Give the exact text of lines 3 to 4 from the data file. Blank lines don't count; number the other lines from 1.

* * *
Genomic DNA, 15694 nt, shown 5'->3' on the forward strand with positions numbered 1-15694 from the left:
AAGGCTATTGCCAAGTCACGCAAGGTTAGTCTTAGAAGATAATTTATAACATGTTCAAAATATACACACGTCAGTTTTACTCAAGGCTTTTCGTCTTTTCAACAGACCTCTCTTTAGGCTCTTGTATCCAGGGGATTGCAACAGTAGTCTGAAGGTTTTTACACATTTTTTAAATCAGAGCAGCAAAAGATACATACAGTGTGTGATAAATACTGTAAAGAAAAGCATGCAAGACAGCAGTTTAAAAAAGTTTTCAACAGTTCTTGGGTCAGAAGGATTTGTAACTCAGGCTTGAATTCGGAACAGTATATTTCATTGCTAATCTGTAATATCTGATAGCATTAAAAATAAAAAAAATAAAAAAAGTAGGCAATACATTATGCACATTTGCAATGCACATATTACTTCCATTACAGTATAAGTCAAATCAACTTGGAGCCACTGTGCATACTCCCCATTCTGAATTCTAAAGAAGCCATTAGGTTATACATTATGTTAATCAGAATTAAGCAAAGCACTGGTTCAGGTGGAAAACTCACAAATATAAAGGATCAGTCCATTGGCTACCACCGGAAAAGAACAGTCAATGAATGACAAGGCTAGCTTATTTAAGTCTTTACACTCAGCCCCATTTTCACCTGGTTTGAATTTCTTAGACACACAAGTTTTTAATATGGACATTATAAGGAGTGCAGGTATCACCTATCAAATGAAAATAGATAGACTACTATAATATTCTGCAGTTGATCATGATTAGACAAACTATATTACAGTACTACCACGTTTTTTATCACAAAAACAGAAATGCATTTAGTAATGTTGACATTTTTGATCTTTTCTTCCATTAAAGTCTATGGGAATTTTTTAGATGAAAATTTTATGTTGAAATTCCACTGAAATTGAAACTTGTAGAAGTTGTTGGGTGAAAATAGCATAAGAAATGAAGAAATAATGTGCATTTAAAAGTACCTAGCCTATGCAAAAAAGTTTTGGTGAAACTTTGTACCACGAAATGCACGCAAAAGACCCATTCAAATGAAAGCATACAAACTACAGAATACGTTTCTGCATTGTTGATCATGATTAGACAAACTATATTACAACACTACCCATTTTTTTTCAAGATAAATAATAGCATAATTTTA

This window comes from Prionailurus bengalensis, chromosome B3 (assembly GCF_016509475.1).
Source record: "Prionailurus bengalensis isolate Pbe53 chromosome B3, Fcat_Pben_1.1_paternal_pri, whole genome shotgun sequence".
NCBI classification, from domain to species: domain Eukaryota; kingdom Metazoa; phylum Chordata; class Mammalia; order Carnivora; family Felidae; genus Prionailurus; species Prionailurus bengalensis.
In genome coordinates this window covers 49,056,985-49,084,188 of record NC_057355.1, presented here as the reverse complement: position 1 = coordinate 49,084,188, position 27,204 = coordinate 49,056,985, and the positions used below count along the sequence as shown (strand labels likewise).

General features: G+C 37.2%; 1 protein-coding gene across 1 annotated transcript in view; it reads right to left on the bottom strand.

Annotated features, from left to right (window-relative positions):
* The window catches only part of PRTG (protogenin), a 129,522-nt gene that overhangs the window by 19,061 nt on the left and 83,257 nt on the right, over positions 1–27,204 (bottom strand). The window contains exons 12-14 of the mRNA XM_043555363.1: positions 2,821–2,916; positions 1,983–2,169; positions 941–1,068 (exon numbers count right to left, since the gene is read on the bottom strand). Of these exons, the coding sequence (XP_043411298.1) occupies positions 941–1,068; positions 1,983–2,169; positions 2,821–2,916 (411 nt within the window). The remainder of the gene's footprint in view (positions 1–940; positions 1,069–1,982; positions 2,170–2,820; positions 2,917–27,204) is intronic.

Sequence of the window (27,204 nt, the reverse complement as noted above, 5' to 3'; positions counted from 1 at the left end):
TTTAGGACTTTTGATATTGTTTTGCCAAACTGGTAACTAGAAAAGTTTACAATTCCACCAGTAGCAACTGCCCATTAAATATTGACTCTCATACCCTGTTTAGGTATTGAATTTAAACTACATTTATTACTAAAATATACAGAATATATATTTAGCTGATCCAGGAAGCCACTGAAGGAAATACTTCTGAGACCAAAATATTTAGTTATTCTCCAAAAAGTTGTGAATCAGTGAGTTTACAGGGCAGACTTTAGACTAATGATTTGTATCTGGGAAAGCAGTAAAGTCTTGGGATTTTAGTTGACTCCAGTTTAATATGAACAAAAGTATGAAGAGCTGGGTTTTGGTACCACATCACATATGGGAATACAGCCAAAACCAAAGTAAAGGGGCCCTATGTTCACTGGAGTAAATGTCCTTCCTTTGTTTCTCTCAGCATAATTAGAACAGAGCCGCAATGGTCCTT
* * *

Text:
This window comes from Prionailurus bengalensis, chromosome B3 (assembly GCF_016509475.1).
Source record: "Prionailurus bengalensis isolate Pbe53 chromosome B3, Fcat_Pben_1.1_paternal_pri, whole genome shotgun sequence".